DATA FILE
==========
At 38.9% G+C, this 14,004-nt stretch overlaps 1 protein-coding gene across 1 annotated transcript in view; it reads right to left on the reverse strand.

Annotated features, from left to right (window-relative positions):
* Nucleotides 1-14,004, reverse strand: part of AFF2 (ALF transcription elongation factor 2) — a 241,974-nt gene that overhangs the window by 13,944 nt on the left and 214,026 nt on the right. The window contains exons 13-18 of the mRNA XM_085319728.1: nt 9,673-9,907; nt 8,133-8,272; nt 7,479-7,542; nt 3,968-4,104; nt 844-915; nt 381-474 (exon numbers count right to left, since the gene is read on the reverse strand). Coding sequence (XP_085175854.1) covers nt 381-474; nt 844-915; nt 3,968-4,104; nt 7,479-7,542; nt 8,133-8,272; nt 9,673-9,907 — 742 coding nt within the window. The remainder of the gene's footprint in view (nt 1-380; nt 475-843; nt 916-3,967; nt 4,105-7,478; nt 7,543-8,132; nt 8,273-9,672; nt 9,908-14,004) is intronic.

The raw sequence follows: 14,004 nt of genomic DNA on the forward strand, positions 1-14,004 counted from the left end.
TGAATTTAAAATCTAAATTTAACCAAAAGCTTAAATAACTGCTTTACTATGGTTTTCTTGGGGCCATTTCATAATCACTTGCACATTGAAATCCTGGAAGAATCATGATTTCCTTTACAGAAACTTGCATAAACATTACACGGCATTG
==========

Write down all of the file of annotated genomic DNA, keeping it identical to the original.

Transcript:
At 38.9% G+C, this 14,004-nt stretch overlaps 1 protein-coding gene across 1 annotated transcript in view; it reads right to left on the reverse strand.

Annotated features, from left to right (window-relative positions):
* Nucleotides 1-14,004, reverse strand: part of AFF2 (ALF transcription elongation factor 2) — a 241,974-nt gene that overhangs the window by 13,944 nt on the left and 214,026 nt on the right. The window contains exons 13-18 of the mRNA XM_085319728.1: nt 9,673-9,907; nt 8,133-8,272; nt 7,479-7,542; nt 3,968-4,104; nt 844-915; nt 381-474 (exon numbers count right to left, since the gene is read on the reverse strand). Coding sequence (XP_085175854.1) covers nt 381-474; nt 844-915; nt 3,968-4,104; nt 7,479-7,542; nt 8,133-8,272; nt 9,673-9,907 — 742 coding nt within the window. The remainder of the gene's footprint in view (nt 1-380; nt 475-843; nt 916-3,967; nt 4,105-7,478; nt 7,543-8,132; nt 8,273-9,672; nt 9,908-14,004) is intronic.

The raw sequence follows: 14,004 nt of genomic DNA on the forward strand, positions 1-14,004 counted from the left end.
TGAATTTAAAATCTAAATTTAACCAAAAGCTTAAATAACTGCTTTACTATGGTTTTCTTGGGGCCATTTCATAATCACTTGCACATTGAAATCCTGGAAGAATCATGATTTCCTTTACAGAAACTTGCATAAACATTACACGGCATTG